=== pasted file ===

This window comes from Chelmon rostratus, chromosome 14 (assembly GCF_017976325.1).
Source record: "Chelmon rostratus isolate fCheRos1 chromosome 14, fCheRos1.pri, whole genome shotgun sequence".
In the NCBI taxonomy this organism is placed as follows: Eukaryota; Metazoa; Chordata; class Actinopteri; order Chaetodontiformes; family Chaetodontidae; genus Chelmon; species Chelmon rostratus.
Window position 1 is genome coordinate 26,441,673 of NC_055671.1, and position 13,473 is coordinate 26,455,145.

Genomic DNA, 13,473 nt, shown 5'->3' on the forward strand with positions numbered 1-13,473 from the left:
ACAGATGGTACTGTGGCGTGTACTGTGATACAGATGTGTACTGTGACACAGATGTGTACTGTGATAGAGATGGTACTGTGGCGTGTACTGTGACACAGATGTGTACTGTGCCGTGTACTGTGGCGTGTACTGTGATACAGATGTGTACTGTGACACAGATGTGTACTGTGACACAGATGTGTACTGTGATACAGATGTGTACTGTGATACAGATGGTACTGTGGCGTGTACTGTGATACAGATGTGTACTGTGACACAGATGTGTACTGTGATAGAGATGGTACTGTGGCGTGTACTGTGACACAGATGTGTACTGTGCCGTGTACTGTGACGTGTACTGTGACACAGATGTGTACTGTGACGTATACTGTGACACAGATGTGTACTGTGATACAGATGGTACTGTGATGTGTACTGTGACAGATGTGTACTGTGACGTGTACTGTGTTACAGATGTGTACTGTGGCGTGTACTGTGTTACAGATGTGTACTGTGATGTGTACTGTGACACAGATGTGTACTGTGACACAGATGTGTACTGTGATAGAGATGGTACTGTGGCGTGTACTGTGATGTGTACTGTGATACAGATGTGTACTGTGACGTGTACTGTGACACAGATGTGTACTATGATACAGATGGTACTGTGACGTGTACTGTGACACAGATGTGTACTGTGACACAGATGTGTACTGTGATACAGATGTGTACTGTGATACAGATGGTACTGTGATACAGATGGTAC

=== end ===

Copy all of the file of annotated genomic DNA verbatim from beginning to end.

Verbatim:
This window comes from Chelmon rostratus, chromosome 14 (assembly GCF_017976325.1).
Source record: "Chelmon rostratus isolate fCheRos1 chromosome 14, fCheRos1.pri, whole genome shotgun sequence".
In the NCBI taxonomy this organism is placed as follows: Eukaryota; Metazoa; Chordata; class Actinopteri; order Chaetodontiformes; family Chaetodontidae; genus Chelmon; species Chelmon rostratus.
Window position 1 is genome coordinate 26,441,673 of NC_055671.1, and position 13,473 is coordinate 26,455,145.

Genomic DNA, 13,473 nt, shown 5'->3' on the forward strand with positions numbered 1-13,473 from the left:
ACAGATGGTACTGTGGCGTGTACTGTGATACAGATGTGTACTGTGACACAGATGTGTACTGTGATAGAGATGGTACTGTGGCGTGTACTGTGACACAGATGTGTACTGTGCCGTGTACTGTGGCGTGTACTGTGATACAGATGTGTACTGTGACACAGATGTGTACTGTGACACAGATGTGTACTGTGATACAGATGTGTACTGTGATACAGATGGTACTGTGGCGTGTACTGTGATACAGATGTGTACTGTGACACAGATGTGTACTGTGATAGAGATGGTACTGTGGCGTGTACTGTGACACAGATGTGTACTGTGCCGTGTACTGTGACGTGTACTGTGACACAGATGTGTACTGTGACGTATACTGTGACACAGATGTGTACTGTGATACAGATGGTACTGTGATGTGTACTGTGACAGATGTGTACTGTGACGTGTACTGTGTTACAGATGTGTACTGTGGCGTGTACTGTGTTACAGATGTGTACTGTGATGTGTACTGTGACACAGATGTGTACTGTGACACAGATGTGTACTGTGATAGAGATGGTACTGTGGCGTGTACTGTGATGTGTACTGTGATACAGATGTGTACTGTGACGTGTACTGTGACACAGATGTGTACTATGATACAGATGGTACTGTGACGTGTACTGTGACACAGATGTGTACTGTGACACAGATGTGTACTGTGATACAGATGTGTACTGTGATACAGATGGTACTGTGATACAGATGGTAC